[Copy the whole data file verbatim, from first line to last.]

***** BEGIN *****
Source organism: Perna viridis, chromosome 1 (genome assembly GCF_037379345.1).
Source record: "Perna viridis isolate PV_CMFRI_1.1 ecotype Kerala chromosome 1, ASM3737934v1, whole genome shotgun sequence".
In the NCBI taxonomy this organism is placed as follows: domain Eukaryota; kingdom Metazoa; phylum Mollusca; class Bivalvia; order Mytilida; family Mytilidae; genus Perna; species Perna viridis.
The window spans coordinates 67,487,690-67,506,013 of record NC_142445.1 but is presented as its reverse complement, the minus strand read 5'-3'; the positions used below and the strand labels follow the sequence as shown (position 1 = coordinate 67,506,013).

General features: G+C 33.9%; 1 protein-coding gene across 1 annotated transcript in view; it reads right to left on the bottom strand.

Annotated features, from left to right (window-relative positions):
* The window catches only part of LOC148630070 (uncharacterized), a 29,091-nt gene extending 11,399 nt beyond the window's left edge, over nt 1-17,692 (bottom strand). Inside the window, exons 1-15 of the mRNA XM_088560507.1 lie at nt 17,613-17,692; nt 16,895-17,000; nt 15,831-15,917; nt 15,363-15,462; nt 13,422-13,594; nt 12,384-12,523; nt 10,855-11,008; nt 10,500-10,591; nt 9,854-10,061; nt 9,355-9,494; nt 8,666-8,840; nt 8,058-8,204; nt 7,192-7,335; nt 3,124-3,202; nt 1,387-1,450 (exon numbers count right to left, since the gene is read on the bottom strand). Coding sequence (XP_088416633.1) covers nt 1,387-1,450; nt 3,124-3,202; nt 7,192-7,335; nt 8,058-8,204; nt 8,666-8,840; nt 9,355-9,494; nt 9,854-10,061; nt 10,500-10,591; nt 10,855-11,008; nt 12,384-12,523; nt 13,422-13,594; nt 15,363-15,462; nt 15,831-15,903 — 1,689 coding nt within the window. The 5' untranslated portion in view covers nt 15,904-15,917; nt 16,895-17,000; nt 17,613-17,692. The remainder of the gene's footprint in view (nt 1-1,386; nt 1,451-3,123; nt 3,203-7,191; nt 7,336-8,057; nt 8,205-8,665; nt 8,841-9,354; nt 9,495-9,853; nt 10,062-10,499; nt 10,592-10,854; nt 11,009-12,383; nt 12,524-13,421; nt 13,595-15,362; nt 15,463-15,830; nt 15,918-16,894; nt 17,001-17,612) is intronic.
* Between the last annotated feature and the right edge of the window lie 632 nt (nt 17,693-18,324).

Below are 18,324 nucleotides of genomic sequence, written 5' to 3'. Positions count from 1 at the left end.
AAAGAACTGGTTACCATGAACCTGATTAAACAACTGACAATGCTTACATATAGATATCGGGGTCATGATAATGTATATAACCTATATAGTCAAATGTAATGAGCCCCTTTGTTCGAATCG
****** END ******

Source organism: Perna viridis, chromosome 1 (genome assembly GCF_037379345.1).
Source record: "Perna viridis isolate PV_CMFRI_1.1 ecotype Kerala chromosome 1, ASM3737934v1, whole genome shotgun sequence".
In the NCBI taxonomy this organism is placed as follows: domain Eukaryota; kingdom Metazoa; phylum Mollusca; class Bivalvia; order Mytilida; family Mytilidae; genus Perna; species Perna viridis.
The window spans coordinates 67,487,690-67,506,013 of record NC_142445.1 but is presented as its reverse complement, the minus strand read 5'-3'; the positions used below and the strand labels follow the sequence as shown (position 1 = coordinate 67,506,013).

General features: G+C 33.9%; 1 protein-coding gene across 1 annotated transcript in view; it reads right to left on the bottom strand.

Annotated features, from left to right (window-relative positions):
* The window catches only part of LOC148630070 (uncharacterized), a 29,091-nt gene extending 11,399 nt beyond the window's left edge, over nt 1-17,692 (bottom strand). Inside the window, exons 1-15 of the mRNA XM_088560507.1 lie at nt 17,613-17,692; nt 16,895-17,000; nt 15,831-15,917; nt 15,363-15,462; nt 13,422-13,594; nt 12,384-12,523; nt 10,855-11,008; nt 10,500-10,591; nt 9,854-10,061; nt 9,355-9,494; nt 8,666-8,840; nt 8,058-8,204; nt 7,192-7,335; nt 3,124-3,202; nt 1,387-1,450 (exon numbers count right to left, since the gene is read on the bottom strand). Coding sequence (XP_088416633.1) covers nt 1,387-1,450; nt 3,124-3,202; nt 7,192-7,335; nt 8,058-8,204; nt 8,666-8,840; nt 9,355-9,494; nt 9,854-10,061; nt 10,500-10,591; nt 10,855-11,008; nt 12,384-12,523; nt 13,422-13,594; nt 15,363-15,462; nt 15,831-15,903 — 1,689 coding nt within the window. The 5' untranslated portion in view covers nt 15,904-15,917; nt 16,895-17,000; nt 17,613-17,692. The remainder of the gene's footprint in view (nt 1-1,386; nt 1,451-3,123; nt 3,203-7,191; nt 7,336-8,057; nt 8,205-8,665; nt 8,841-9,354; nt 9,495-9,853; nt 10,062-10,499; nt 10,592-10,854; nt 11,009-12,383; nt 12,524-13,421; nt 13,595-15,362; nt 15,463-15,830; nt 15,918-16,894; nt 17,001-17,612) is intronic.
* Between the last annotated feature and the right edge of the window lie 632 nt (nt 17,693-18,324).

Below are 18,324 nucleotides of genomic sequence, written 5' to 3'. Positions count from 1 at the left end.
AAAGAACTGGTTACCATGAACCTGATTAAACAACTGACAATGCTTACATATAGATATCGGGGTCATGATAATGTATATAACCTATATAGTCAAATGTAATGAGCCCCTTTGTTCGAATCG